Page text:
Wednesday, May 25, 2011

Clash of Heroes Impressions

Might & Magic Clash of Heroes is an Ubisoft creation with something in it for both puzzle and strategy game fans.  I stumbled across the demo in the Xbox Live Arcade, but the game is also available on PSN and Nintendo DS.

The basic premise is a match three puzzle game where army units are the things being matched.  Match 3 vertically and they become an offensive attack.  Match 3 horizontally and they form a defensive wall to block incoming enemy attacks.  The player is limited by the number of moves in a turn before the opponent gets to respond in kind.  Completely drain the opponent's HP with attacks and you win the battle.

It's a simple enough premise, but it quickly gets complex in a fun way.  Experience points, leveling up, gear, new units, and new skills all show up in the course of the game.  I've had a great time tweaking my army as I progress.  Personally, deciding between using giant treants or acid dragons was especially difficult.

The main game is split between multiple characters who have different units in their armies.  As such, they all play differently.  I'm finding that as soon as I got a little too comfortable with a character or army composition I'm thrown to another character and immediately got hooked again.  The pacing has been excellent so far.

The game isn't twitch based at all, which is a nice change of pace from what I've been playing lately.  It's not hard to jump in and play a short session because battle length is fairly short.  Overall, it's a good break from the shooters and real time strategy games that have occupied most of my time in recent months.

So, you want my recommendation?  If you're a puzzle fan you can find enjoyment in this game.  If you're a strategy fan you can find enjoyment in this game.  If you're both a puzzle and strategy fan then you really can't go wrong here.  Even though it's not too expensive, make sure to try out the free demo on XBLA or PSN before you buy.

Monday, May 16, 2011

Mental Combo-Breaker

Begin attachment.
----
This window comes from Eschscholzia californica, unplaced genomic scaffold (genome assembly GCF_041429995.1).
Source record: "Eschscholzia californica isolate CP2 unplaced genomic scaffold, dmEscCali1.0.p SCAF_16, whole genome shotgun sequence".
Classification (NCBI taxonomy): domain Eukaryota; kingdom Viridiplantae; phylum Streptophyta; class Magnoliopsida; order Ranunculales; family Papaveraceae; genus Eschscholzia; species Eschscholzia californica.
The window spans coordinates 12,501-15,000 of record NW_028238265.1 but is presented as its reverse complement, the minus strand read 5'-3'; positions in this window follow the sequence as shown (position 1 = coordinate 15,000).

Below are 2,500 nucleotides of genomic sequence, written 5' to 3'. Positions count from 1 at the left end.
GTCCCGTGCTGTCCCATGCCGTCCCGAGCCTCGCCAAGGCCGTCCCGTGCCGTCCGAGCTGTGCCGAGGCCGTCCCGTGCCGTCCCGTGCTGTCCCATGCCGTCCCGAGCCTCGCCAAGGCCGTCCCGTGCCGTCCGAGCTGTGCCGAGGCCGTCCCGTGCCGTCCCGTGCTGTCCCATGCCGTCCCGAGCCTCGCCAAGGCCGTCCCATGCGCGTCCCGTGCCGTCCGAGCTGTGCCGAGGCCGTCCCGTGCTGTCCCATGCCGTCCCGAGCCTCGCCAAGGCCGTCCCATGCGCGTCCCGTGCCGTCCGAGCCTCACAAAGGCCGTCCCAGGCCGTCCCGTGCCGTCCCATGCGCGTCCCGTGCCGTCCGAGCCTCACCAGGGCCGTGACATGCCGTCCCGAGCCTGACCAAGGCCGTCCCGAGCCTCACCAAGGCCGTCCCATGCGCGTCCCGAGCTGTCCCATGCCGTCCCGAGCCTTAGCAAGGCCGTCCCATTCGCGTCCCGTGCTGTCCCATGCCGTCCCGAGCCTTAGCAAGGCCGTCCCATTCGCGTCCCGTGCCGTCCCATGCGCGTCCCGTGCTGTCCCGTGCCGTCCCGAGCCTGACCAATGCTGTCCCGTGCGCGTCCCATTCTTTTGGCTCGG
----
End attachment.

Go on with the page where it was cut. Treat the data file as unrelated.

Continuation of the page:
I've been working 60+ hour weeks between multiple jobs lately and when I get home I've been having trouble getting my mind out of work mode.  My thoughts are still on the projects of the day and what I have coming up tomorrow.  I've found one of the fastest ways to successfully get my mind out of work mode is to play a video game.

Watching TV, movies, and just hanging out are relaxing activities but they don't usually require my full mental attention.  But when I jump into a game it requires me to strategize, pay attention, and act.  It uses up most of my mental processing power and is definitely a mental combo-breaker for the day.  It helps get me into a mental state where I can fully enjoy my time at home.

I'm realizing that games can be a great tool for attitude and mental state if used correctly.  Has anyone else found that to be the case?

Thursday, May 5, 2011

A Chance to Play

Games have goals.  Save that princess, kill ten rats, level up, defeat evil.  We all know and accept that these goals are set for us by the game developers. We take it for granted that the goals will be presented to us and we will try our best to accomplish them.

But trust me, there is another way.

Look at the success of Minecraft: a game with no goals.  We're given a tool set and told to have fun.  It's like being given a stuffed giraffe as a kid.  We can make up epic adventures for the giraffe to go on.  He can explore his environment and interact with other toys.  He can befriend a tiny tiny elephant or become bitter rivals with a cake.  Or maybe you'll just choose to chew on his head (like my daughter).  It's all up to us and our imagination.  We are given a toy and what we do with it is up to us.

 Delicious choice.

How many games like that are out there?  Not many at all.  Minecraft is the only one that readily springs to mind.  But why can't more games have player created goals?  Why haven't we moved closer to a virtual world?

Well, as a developer it must be terrifying to not give the player a goal.  To simply say, "This is my world, have fun in it."  In this age of highly scripted experiences it takes a special kind of developer to do that.

But oh, the adventures we can have.